Georgia O’Keeffe painted Red and Orange Streak in 1919, soon after she moved from Texas to New York City. She had been greatly impressed by the wide-open plains of Texas, especially at night when she took long walks by herself. In the pitch-black darkness, certain sounds like a train whistle or cattle lowing for their calves suggested shapes and colors to her. Storms, which can be seen approaching from far away in the flat Texas landscape, also fascinated her. The sky was like an enormous canvas, and the lightning appeared to be giant, jagged writing scrawled across it, just for an instant. In a letter to a friend, O’Keeffe wrote: “the whole thing—lit up—first in one place—then in another with flashes of lightning—sometimes just sheet lightning—and sometimes sheet lightning with a sharp bright zigzag flashing across—I . . . sat on the fence for a long time—just looking at the lightning.”
Back in New York City, O’Keeffe remembered the natural world that had surrounded her in Texas and she wanted to express her intense responses to that environment. She did this by abstracting, or simplifying, what she had seen, heard, and felt there and by eliminating details. Some of her shapes suggest solid forms while others seem more like empty spaces. Some of the edges between colors are crisp and clean, while others blend and blur. In the background, the horizontal band of red has just enough modeling to suggest a mountain range in the distance. Georgia O’Keeffe’s dramatic painting, based on her vivid memories of Texas, exists on the edge of abstraction, inviting us to experience it in our own ways.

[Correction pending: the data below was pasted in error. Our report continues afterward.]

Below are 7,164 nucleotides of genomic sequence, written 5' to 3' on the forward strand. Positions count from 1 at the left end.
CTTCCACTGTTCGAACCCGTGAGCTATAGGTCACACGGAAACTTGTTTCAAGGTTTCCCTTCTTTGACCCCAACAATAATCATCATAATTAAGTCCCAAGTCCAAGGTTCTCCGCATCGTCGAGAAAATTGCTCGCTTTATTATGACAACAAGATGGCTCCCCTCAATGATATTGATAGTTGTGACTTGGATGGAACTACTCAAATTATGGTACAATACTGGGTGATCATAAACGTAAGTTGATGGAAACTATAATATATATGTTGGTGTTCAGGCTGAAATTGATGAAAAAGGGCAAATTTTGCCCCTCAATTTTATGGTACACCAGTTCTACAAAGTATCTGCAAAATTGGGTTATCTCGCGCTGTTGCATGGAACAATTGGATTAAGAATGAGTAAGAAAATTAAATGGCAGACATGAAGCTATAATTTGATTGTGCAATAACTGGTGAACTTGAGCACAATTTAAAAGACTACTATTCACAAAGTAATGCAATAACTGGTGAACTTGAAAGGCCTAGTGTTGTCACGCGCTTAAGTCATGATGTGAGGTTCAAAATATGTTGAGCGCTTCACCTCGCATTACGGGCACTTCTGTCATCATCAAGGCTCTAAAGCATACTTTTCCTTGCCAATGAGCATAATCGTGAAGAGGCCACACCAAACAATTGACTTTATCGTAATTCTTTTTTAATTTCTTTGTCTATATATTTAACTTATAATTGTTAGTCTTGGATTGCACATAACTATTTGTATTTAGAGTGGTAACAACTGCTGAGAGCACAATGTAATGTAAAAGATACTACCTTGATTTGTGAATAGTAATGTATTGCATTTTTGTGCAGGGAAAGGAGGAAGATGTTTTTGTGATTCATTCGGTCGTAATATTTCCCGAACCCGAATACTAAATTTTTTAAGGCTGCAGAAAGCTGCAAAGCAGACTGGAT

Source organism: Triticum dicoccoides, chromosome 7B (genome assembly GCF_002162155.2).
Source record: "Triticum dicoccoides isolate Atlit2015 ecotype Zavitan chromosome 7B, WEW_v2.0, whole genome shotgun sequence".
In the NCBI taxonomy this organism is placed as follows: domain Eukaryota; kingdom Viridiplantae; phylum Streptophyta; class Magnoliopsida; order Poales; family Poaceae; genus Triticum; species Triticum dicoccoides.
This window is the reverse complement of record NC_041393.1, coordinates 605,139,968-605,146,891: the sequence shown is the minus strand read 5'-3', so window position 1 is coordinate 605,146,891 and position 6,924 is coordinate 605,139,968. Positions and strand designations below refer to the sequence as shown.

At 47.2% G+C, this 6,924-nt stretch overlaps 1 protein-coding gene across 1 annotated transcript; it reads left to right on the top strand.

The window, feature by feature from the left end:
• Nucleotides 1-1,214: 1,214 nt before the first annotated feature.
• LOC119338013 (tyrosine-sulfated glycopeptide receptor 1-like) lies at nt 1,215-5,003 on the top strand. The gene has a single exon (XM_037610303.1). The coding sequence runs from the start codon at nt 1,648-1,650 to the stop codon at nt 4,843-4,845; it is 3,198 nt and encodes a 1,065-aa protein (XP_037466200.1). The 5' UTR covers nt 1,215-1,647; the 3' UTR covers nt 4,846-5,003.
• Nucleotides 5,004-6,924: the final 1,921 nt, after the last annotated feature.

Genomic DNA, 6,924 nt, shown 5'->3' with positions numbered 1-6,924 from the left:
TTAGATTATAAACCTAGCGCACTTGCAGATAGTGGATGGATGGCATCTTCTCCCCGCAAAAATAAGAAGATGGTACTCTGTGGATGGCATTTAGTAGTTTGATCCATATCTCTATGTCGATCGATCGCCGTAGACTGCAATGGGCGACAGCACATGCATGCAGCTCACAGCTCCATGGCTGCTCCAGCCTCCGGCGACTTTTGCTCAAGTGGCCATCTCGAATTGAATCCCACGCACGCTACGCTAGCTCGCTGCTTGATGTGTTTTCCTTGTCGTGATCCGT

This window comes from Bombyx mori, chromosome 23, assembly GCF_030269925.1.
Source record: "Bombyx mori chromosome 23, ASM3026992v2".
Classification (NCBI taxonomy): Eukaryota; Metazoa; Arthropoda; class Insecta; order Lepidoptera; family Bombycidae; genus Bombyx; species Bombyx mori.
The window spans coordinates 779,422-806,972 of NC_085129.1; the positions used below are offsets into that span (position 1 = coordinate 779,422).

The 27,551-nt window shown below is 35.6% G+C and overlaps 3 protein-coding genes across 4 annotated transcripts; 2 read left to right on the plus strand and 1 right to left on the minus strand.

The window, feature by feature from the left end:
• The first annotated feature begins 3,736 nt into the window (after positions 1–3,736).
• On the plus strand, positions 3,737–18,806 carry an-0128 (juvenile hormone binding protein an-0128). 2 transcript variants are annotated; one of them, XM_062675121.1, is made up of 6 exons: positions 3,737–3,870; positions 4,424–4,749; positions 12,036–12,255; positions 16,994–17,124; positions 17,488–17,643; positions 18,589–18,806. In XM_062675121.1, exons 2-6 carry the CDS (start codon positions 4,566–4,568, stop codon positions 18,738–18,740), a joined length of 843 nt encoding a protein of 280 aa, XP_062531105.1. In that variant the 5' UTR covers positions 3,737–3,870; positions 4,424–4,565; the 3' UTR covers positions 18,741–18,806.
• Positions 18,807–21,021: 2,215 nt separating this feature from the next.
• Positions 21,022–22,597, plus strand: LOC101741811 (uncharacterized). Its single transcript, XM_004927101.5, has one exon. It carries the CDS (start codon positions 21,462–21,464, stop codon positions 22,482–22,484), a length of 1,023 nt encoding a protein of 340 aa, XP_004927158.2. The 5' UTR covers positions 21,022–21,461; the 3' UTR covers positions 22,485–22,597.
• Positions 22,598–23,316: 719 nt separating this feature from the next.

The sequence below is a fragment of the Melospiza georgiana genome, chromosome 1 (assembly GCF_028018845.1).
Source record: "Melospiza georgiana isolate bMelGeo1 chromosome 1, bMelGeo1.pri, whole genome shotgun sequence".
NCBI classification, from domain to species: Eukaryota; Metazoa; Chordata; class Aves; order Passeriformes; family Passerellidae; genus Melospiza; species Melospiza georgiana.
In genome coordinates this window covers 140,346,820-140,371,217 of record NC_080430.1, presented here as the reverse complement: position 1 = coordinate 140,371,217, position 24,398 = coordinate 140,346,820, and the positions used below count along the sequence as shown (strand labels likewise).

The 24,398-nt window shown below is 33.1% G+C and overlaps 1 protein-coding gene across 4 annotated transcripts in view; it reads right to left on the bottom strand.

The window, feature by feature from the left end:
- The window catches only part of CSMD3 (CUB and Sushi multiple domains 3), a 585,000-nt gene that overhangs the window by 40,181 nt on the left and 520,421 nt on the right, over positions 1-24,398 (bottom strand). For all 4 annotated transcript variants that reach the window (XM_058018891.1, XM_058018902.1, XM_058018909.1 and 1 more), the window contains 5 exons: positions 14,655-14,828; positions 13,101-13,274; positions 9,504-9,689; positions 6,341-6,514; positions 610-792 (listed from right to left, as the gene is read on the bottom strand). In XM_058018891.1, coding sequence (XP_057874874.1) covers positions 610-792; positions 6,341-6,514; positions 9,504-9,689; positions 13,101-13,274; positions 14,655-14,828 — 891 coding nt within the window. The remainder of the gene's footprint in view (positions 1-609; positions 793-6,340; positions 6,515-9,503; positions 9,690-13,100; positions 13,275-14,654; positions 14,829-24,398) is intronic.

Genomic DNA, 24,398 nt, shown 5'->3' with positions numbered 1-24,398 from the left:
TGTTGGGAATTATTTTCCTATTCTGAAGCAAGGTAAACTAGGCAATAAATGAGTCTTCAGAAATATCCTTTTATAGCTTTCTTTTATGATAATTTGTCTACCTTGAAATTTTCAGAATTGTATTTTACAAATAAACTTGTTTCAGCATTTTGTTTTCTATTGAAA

Georgia O’Keeffe (American, 1887–1986) felt a lifelong connection to nature. Recalling her childhood on a dairy farm in Wisconsin, she said, “Where I come from, the earth means everything.” She spent her career exploring the natural world and capturing its wondrous beauty in her art. Her close-up views of flowers, expansive landscapes, and abstract paintings invite people to see the world through her eyes.
O’Keeffe was one of the first American women to achieve fame as an artist in her lifetime. She became well-known when the photographer Alfred Stieglitz showed her work at his prominent gallery 291 in New York City. The artists fell in love and married in 1924. O’Keeffe began spending her summers in New Mexico in 1929. Its landscape and distance from busy city life inspired her and gave her the peaceful time alone that she needed to work. She moved there permanently twenty years later.
O’Keeffe made sketches wherever she went. Using her drawings and the objects she found on her adventures, she made her final pictures back in the studio. Her works of art celebrate the beauty of the places and things she so carefully observed, as well as her deeply personal experiences of them.
Source: Philadelphia Museum of Art